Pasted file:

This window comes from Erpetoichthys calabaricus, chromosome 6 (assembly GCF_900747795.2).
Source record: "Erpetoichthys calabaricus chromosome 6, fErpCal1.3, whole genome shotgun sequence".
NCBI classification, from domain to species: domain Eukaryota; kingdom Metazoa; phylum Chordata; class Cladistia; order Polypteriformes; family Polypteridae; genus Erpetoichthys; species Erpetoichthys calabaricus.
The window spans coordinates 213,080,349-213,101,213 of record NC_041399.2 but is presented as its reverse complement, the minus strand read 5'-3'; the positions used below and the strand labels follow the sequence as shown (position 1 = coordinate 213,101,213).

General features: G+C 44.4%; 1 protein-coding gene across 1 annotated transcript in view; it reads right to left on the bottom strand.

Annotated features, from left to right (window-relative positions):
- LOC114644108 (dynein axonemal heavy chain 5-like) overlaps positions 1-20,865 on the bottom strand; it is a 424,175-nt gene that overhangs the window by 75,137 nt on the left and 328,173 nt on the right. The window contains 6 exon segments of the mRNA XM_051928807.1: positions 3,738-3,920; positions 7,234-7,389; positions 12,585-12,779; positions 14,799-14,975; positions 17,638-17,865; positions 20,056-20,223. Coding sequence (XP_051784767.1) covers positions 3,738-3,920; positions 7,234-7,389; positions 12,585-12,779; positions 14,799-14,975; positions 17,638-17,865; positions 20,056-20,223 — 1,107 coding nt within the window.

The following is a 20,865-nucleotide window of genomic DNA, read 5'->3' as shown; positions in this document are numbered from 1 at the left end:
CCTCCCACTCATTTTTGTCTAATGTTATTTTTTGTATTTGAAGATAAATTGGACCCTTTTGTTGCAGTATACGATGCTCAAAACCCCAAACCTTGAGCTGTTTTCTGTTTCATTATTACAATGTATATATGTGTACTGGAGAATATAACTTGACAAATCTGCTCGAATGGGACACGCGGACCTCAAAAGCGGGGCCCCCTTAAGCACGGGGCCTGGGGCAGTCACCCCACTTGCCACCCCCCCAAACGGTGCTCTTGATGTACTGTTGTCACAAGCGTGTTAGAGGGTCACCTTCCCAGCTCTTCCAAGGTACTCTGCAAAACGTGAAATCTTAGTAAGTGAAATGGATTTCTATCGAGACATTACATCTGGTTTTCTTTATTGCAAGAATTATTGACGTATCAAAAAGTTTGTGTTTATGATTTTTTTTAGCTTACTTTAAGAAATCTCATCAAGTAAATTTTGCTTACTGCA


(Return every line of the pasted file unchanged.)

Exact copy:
This window comes from Erpetoichthys calabaricus, chromosome 6 (assembly GCF_900747795.2).
Source record: "Erpetoichthys calabaricus chromosome 6, fErpCal1.3, whole genome shotgun sequence".
NCBI classification, from domain to species: domain Eukaryota; kingdom Metazoa; phylum Chordata; class Cladistia; order Polypteriformes; family Polypteridae; genus Erpetoichthys; species Erpetoichthys calabaricus.
The window spans coordinates 213,080,349-213,101,213 of record NC_041399.2 but is presented as its reverse complement, the minus strand read 5'-3'; the positions used below and the strand labels follow the sequence as shown (position 1 = coordinate 213,101,213).

General features: G+C 44.4%; 1 protein-coding gene across 1 annotated transcript in view; it reads right to left on the bottom strand.

Annotated features, from left to right (window-relative positions):
- LOC114644108 (dynein axonemal heavy chain 5-like) overlaps positions 1-20,865 on the bottom strand; it is a 424,175-nt gene that overhangs the window by 75,137 nt on the left and 328,173 nt on the right. The window contains 6 exon segments of the mRNA XM_051928807.1: positions 3,738-3,920; positions 7,234-7,389; positions 12,585-12,779; positions 14,799-14,975; positions 17,638-17,865; positions 20,056-20,223. Coding sequence (XP_051784767.1) covers positions 3,738-3,920; positions 7,234-7,389; positions 12,585-12,779; positions 14,799-14,975; positions 17,638-17,865; positions 20,056-20,223 — 1,107 coding nt within the window.

The following is a 20,865-nucleotide window of genomic DNA, read 5'->3' as shown; positions in this document are numbered from 1 at the left end:
CCTCCCACTCATTTTTGTCTAATGTTATTTTTTGTATTTGAAGATAAATTGGACCCTTTTGTTGCAGTATACGATGCTCAAAACCCCAAACCTTGAGCTGTTTTCTGTTTCATTATTACAATGTATATATGTGTACTGGAGAATATAACTTGACAAATCTGCTCGAATGGGACACGCGGACCTCAAAAGCGGGGCCCCCTTAAGCACGGGGCCTGGGGCAGTCACCCCACTTGCCACCCCCCCAAACGGTGCTCTTGATGTACTGTTGTCACAAGCGTGTTAGAGGGTCACCTTCCCAGCTCTTCCAAGGTACTCTGCAAAACGTGAAATCTTAGTAAGTGAAATGGATTTCTATCGAGACATTACATCTGGTTTTCTTTATTGCAAGAATTATTGACGTATCAAAAAGTTTGTGTTTATGATTTTTTTTAGCTTACTTTAAGAAATCTCATCAAGTAAATTTTGCTTACTGCA